- Major refactoring work to make the Zulip server codebase more strictly typed with Django type stubs, fixing ~1400/2000 type-checker (mypy) errors. (Zixuan James Li)
- Extending Zulip’s test suites to verify upgrades from previous Zulip major releases, in addition to improvements to existing installer tests. (Gaurav Pandey)
- Major improvements to the completeness, correctness, and complexity of Zulip’s API documentation. (Suyash Vardhan Mathur)
“It has been an amazing journey so far with a lot of ups and downs in dealing with things and learning at an unexpectedly fast pace. It has all been possible with the guidance from the amazing community at chat.zulip.org.” – Gaurav Pandey
“GSoC was a great learning experience, as I worked with various kinds of technologies throughout the summer. The most satisfying bit was seeing my work getting merged, knowing that the code that I wrote would be useful to the numerous users and developers of Zulip. I am elated to have 86 merged commits in zulip/zulip!” – Suyash Vardhan Mathur
Google Summer of Code with Zulip has been an enriching experience for me, massively helping me improve as a developer. – Abhijeet Bodas
Zulip mobile app
- Completing the project to enable sharing files to Zulip from another app. (Akash Dhiman)
- Making it possible to attach multiple files to a message, and include text with attachments. (Akash Dhiman)
I learned a lot of things about the day to day life of a software engineer, and what goes into building and maintaining a software product. – Akash Dhiman
Zulip terminal app
- Implementing an emoji picker for emoji reactions. (Zeeshan Equbal)
- Implementing a user profile view. (Sarthak Garg)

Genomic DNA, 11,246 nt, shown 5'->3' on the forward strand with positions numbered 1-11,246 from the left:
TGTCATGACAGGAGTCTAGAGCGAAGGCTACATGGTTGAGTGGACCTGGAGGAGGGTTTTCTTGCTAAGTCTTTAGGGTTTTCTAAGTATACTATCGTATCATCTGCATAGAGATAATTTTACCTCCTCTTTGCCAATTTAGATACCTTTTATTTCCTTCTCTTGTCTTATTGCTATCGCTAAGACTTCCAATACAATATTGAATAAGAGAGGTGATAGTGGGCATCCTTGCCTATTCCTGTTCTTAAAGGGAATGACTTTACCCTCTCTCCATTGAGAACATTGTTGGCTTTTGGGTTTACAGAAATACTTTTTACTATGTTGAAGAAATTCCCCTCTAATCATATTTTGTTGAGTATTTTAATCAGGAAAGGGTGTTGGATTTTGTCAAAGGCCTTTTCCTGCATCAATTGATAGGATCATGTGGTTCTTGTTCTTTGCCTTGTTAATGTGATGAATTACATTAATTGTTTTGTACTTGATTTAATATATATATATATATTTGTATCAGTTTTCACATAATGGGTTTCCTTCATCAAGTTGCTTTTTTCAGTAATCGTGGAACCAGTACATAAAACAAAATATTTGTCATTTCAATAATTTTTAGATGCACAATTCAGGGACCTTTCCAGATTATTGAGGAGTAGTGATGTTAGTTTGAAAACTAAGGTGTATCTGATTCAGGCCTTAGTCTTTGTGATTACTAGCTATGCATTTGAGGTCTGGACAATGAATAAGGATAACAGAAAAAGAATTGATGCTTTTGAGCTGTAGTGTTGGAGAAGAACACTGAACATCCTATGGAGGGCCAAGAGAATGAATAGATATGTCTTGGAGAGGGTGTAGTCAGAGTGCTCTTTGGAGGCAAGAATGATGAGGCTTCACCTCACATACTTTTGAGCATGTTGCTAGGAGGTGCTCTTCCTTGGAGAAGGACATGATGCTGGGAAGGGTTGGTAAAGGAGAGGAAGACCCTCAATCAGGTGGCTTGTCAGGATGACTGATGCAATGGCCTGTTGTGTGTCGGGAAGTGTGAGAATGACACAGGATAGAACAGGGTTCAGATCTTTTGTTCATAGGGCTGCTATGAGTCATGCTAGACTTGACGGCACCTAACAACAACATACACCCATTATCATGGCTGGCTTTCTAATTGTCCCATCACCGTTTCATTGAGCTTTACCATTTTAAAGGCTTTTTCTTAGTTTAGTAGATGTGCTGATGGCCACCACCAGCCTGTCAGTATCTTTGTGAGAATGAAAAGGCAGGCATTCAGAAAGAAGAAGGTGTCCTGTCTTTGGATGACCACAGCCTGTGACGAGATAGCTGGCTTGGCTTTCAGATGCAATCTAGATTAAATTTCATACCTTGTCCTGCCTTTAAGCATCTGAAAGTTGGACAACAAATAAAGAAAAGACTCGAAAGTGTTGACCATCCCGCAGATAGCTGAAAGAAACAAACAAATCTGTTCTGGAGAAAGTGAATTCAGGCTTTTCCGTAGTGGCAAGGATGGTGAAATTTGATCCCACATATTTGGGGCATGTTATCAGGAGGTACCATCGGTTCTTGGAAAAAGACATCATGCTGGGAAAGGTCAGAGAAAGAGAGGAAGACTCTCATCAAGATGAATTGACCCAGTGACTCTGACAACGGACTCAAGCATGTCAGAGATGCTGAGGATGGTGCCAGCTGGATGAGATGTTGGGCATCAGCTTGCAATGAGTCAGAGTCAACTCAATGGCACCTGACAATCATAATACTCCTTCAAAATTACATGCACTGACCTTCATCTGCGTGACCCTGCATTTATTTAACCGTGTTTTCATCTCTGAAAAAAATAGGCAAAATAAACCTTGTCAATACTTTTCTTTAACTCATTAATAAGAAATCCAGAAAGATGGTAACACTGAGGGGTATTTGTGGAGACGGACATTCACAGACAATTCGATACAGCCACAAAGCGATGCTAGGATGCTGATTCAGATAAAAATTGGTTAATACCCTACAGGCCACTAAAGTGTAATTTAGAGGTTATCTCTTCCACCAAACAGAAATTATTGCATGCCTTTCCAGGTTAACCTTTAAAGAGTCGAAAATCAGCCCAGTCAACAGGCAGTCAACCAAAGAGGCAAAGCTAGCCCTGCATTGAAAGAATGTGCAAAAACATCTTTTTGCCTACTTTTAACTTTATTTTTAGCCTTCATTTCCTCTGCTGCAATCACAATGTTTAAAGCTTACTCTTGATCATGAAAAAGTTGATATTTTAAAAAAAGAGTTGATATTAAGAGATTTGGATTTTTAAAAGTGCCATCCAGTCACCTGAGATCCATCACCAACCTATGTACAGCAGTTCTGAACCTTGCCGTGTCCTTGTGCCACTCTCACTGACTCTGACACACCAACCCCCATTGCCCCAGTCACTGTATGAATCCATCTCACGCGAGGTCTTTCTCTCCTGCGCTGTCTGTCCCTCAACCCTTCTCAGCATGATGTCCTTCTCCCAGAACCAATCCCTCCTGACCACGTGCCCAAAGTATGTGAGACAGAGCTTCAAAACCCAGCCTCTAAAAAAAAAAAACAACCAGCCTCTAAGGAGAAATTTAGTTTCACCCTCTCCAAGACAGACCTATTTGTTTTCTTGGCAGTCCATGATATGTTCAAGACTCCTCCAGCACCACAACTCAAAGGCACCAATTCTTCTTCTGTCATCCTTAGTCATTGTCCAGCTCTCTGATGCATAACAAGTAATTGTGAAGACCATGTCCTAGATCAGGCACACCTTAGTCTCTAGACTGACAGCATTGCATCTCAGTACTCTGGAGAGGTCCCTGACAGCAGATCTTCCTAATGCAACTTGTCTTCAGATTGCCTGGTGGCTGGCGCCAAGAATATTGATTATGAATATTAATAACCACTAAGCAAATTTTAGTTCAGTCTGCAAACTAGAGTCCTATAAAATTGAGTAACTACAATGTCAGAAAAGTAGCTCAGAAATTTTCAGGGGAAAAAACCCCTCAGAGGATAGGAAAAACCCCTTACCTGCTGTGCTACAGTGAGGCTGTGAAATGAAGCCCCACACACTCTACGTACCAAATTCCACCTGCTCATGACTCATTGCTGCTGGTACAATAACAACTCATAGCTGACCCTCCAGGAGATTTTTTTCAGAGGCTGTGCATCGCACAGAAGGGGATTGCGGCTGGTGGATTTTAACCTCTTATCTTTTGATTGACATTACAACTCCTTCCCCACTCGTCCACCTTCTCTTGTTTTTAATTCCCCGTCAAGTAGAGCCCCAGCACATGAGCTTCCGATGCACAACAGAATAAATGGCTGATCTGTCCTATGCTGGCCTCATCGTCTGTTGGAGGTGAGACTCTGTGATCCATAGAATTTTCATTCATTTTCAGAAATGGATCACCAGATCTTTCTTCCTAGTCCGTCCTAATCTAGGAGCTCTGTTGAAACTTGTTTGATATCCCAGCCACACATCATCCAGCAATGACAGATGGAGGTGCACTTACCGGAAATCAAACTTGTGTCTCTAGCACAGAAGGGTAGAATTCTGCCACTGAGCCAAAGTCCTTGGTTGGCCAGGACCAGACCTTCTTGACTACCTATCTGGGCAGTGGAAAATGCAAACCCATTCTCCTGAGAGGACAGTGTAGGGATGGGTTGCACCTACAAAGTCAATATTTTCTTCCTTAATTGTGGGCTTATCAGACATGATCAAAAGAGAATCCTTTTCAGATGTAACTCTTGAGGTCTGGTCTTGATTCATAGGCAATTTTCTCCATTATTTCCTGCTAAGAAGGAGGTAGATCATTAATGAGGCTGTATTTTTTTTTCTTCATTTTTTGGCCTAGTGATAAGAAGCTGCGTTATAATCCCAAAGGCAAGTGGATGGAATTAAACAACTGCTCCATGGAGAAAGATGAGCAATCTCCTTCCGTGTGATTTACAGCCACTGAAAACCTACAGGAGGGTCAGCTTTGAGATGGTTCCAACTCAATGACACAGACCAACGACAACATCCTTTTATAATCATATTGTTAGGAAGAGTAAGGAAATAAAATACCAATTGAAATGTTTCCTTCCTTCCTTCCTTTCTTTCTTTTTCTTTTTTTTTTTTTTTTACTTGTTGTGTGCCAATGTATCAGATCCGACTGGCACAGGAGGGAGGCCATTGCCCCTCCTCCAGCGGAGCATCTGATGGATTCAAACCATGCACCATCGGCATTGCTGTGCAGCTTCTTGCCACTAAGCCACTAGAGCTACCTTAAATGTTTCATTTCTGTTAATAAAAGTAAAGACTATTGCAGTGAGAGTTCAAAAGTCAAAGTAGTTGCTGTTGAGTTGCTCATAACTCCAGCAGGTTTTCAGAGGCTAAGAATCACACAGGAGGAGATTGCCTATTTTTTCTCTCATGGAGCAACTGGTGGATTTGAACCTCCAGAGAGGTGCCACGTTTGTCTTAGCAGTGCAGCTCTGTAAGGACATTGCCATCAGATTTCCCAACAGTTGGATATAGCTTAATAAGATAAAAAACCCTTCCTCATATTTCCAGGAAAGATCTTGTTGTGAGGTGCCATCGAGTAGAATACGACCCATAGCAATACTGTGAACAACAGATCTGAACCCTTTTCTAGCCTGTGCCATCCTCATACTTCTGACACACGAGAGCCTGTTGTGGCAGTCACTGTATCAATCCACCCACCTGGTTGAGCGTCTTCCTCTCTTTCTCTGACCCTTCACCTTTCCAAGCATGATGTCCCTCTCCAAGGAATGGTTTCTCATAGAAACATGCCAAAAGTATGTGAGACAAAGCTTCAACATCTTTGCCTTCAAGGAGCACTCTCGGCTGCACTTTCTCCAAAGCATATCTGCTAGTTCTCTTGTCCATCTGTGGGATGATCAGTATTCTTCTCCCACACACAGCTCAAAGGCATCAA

- Improving and extending the autocomplete system. (Hari Prashant Bhimaraju, Sarthak Garg)
- Adding type annotations to the terminal project’s tests, and fixing mypy type-checking errors. (Hari Prashant Bhimaraju)
- Improving theme management. (Sai Rohitth Chiluka)
“The Zulip community has always been welcoming and helpful. Their efforts towards improving the developer experience have provided a very conducive environment to contribute. I am grateful and elated to be a part of it.” – Hari Prashant Bhimaraju
In these past few months, I have learned a lot: from writing maintainable code and proper unit-tests, to the need for extensive code-reviews and putting up comprehensible pull requests. – Zeeshan Equbal
- Data import tool for migrating from Rocket.Chat to Zulip. (Priyansh Garg)
- A redesign of the Zulipbot, a GitHub bot that helps Zulip maintainers in managing and monitoring the issues and pull requests from hundreds of contributors across Zulip repositories. (Priyansh Garg)
“I’m looking forward to staying engaged with the amazing Zulip community and helping out as much as I can.” – Priyansh Garg
We’re truly proud of everything our GSoC 2021 students have been able to accomplish, and are looking forward to their continuing contributions in the coming months and years!
If you are eligible, please join us next summer for GSoC 2022, or intern with Zulip through Outreachy this fall!
“The experience of working with Zulip for the summer was really phenomenal and taught me a lot about software development and working with a community. Zulip has one of the best open source communities out there who are super friendly and welcoming. You learn a lot just by watching others work and talk.” – Sai Rohitth Chiluka
P.S. We are also incredibly grateful to all the community members who stepped up to mentor students this summer: Adam Birds, Aditya Verma, Aditya Bansal, Aman Agrawal, Arpit Sharma, Eeshan Garg, Greg Price, Kartik Srivastava, Neil Pilgrim, Pragati Agrawal, Preet Mishra, Puneeth Chaganti, Rohitt Vashishtha, Ryan Rehman, Shubham Dhama, Sumanth Rao, Tim Abbott, Vaibhav Rabber, Vinit Singh, Vishnu K S, and Wyatt Hoodes.
P.P.S. We are also incredibly grateful to Google for organizing and funding this unique mentoring program, which helps bring up the next generation of open-source contributors. It is an invaluable contribution to Zulip and hundreds of other participating open source projects, as well as the open source community at large.